Caixabank in talks with Bankia for a fusion
Both the entity with Catalan origins and the financial institution partly owned by the Spanish government are part of Spain's top 4 banks
Two out of Spain's four top banks, Caixabank and Bankia, are in talks for a fusion, as both financial institutions have confirmed.
Although both clarify that no deal has been reached, it is understood that negotiations are well underway, after both boards of directors have greenlighted the operation.
In a statement on Thursday evening, Caixabank explained that "a confidentiality agreement has been signed as to exchange information" and assess a possible fusion.
If the operation was successful, the new entity would be the first in Spain in volume of total assets.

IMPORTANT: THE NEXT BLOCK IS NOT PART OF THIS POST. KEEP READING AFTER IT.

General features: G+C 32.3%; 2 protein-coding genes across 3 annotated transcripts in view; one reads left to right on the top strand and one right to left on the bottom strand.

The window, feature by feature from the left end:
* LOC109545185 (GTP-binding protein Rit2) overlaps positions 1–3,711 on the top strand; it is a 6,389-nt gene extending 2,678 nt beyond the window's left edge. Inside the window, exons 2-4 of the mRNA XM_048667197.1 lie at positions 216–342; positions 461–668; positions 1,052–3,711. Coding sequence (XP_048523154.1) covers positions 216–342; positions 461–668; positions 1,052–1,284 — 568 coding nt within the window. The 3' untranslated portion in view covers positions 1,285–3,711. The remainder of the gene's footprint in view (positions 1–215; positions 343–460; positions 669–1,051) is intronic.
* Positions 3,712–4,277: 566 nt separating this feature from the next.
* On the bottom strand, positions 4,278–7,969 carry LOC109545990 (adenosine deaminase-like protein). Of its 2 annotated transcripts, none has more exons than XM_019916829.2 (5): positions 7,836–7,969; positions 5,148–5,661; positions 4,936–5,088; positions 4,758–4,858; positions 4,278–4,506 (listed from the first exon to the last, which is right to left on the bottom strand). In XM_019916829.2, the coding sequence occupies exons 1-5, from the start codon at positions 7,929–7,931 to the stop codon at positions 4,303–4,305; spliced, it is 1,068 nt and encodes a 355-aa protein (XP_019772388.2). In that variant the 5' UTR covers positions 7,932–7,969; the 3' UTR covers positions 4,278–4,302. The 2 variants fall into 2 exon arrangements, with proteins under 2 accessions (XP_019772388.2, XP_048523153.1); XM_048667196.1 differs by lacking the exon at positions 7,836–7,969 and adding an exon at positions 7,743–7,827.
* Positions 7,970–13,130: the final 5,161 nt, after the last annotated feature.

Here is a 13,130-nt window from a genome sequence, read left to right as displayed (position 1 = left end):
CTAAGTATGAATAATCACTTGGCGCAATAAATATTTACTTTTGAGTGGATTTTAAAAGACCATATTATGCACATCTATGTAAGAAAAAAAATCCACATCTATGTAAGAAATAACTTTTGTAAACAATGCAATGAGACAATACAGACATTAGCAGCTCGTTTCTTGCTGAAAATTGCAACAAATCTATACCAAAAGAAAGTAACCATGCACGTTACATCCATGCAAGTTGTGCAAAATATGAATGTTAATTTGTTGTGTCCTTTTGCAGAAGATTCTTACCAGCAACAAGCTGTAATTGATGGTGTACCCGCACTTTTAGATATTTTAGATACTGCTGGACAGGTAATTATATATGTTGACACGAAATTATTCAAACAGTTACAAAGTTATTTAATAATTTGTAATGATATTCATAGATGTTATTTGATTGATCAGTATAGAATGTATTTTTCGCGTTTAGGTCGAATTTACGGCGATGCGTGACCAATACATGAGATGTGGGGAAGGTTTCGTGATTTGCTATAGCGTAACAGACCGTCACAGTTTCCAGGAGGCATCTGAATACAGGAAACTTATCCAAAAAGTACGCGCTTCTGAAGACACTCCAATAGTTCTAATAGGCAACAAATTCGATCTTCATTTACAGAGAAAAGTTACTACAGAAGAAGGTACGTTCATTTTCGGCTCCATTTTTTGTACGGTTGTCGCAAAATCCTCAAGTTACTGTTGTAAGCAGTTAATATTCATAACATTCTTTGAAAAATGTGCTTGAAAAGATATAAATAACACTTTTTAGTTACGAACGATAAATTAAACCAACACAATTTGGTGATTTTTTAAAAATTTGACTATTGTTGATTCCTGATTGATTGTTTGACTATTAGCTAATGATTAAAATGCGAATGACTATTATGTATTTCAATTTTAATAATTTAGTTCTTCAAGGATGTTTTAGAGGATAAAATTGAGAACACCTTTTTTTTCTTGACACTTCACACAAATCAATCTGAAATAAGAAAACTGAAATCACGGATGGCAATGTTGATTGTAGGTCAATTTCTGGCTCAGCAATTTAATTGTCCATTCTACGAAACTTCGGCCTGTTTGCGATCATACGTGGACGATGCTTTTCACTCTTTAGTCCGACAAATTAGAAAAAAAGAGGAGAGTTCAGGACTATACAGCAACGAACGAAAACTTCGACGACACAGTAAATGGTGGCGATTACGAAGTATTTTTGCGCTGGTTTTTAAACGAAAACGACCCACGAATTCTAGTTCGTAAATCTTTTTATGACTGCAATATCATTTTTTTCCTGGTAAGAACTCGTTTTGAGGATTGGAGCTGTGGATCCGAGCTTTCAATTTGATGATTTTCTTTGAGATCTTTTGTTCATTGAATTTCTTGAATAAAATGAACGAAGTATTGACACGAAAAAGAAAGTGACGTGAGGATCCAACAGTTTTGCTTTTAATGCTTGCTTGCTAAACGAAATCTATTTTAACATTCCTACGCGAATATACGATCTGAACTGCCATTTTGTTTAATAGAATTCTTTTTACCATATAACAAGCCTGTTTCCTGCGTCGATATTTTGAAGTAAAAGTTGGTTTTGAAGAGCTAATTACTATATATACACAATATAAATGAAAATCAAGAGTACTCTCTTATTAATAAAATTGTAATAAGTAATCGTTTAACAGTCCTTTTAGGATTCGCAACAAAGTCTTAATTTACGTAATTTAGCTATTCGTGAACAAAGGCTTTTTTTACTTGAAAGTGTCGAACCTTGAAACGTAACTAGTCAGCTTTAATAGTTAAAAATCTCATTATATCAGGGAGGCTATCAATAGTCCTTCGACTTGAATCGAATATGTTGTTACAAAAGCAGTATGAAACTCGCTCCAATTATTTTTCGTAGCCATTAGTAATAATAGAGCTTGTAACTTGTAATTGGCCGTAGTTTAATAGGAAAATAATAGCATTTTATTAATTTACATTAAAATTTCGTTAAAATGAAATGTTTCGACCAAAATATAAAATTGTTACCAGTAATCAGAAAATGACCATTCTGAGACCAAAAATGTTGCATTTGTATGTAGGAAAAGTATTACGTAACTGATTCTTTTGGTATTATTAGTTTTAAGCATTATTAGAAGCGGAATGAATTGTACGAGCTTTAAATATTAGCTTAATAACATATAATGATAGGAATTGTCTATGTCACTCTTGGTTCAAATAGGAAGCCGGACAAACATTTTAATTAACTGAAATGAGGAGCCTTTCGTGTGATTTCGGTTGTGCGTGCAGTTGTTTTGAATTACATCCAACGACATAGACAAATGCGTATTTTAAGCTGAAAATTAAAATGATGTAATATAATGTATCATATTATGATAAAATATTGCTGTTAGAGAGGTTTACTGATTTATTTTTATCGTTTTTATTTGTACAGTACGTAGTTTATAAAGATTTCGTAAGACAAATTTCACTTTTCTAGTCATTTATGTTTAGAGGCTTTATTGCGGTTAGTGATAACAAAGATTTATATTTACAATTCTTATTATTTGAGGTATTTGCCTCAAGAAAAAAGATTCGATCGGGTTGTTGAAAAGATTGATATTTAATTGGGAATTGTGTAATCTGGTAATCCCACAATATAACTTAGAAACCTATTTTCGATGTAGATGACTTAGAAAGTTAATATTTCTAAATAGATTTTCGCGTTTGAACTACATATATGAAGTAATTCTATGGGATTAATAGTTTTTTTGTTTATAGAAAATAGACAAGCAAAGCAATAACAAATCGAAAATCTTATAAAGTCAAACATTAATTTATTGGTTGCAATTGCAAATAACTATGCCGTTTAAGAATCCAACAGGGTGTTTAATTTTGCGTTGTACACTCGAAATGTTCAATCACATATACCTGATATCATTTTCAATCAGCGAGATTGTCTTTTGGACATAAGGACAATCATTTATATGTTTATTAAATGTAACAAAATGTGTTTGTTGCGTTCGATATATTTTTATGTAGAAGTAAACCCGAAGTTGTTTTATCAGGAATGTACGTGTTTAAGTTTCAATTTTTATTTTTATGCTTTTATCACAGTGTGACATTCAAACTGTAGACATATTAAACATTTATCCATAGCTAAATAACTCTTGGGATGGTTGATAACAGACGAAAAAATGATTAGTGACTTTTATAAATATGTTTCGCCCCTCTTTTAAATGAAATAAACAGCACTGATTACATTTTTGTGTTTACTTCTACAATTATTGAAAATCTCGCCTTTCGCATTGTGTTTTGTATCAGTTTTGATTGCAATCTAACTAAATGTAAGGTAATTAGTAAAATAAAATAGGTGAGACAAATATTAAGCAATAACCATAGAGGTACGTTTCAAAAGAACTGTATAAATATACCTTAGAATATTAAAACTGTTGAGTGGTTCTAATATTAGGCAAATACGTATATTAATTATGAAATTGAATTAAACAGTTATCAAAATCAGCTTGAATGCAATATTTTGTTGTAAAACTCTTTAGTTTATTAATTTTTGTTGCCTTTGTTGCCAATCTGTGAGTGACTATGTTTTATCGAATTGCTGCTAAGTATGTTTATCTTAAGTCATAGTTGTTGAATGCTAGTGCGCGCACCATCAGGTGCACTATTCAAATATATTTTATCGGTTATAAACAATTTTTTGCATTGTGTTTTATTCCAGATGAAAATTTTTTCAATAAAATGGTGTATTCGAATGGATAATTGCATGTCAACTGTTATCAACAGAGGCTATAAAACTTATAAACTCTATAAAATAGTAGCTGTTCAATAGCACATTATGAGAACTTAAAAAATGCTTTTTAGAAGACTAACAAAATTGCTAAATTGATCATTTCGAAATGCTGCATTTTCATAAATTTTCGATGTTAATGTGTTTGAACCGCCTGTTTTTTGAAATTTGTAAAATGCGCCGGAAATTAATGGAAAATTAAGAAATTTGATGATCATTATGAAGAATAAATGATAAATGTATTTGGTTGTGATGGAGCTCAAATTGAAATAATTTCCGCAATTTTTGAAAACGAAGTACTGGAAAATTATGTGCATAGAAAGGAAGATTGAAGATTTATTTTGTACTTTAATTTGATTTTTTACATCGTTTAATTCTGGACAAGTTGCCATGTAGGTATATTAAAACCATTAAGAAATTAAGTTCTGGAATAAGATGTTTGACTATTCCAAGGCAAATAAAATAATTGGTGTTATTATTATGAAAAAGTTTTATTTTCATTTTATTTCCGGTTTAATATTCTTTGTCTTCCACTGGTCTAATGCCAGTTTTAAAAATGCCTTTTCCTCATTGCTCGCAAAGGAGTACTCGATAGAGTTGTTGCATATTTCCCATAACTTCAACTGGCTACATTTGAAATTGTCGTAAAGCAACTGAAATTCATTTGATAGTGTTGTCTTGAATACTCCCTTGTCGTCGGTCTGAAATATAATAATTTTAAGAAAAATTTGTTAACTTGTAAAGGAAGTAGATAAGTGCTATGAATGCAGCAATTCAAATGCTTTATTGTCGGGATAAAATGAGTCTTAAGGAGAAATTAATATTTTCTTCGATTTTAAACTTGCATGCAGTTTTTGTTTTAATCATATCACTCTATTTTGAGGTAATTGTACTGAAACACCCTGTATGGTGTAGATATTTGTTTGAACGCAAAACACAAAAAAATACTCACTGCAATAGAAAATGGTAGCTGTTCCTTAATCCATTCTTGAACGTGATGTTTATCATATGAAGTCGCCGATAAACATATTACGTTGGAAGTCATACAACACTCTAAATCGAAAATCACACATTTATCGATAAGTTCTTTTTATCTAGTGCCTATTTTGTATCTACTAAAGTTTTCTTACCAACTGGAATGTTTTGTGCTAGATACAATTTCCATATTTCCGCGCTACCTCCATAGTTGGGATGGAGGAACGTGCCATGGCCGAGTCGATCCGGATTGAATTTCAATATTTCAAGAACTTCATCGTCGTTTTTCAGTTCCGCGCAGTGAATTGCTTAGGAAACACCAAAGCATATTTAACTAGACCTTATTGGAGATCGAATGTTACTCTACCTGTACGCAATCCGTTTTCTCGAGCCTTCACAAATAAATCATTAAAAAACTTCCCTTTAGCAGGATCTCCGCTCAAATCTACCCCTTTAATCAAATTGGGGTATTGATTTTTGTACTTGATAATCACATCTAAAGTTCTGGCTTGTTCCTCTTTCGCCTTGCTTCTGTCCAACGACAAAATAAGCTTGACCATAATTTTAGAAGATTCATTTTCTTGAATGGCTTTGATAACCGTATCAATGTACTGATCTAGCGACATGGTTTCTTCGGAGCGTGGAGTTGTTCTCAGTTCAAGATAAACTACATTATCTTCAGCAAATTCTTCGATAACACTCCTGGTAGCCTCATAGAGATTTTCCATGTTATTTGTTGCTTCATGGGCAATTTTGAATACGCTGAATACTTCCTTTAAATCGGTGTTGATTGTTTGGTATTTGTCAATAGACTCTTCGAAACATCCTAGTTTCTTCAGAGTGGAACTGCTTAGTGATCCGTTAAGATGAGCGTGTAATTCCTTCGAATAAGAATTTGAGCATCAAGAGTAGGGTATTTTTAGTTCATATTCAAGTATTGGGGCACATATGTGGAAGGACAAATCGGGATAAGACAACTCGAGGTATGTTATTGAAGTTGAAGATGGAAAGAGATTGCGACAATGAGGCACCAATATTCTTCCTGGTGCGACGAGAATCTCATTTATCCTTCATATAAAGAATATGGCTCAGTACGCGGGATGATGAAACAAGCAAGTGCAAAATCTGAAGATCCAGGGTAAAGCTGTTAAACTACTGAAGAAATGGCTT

According to Statista, Caixabank accounted for 355 billion euros in assets in 2019, while Bankia had 208 billion euros.
Spain's economic affairs ministry explained that a team in the Fund for Orderly Bank Restructuring (FROB) – the public body managing the resolution processes of credit institutions and investment firms – is "permanently" assessing the conditions of the market in order to "protect the general interest," as the Spanish government owns 60% of Bankia's shares.
Caixabank is Catalan in origin, but following the 2017 independence push and ensuing political uncertainty, moved its headquarters outside Catalonia days after the referendum.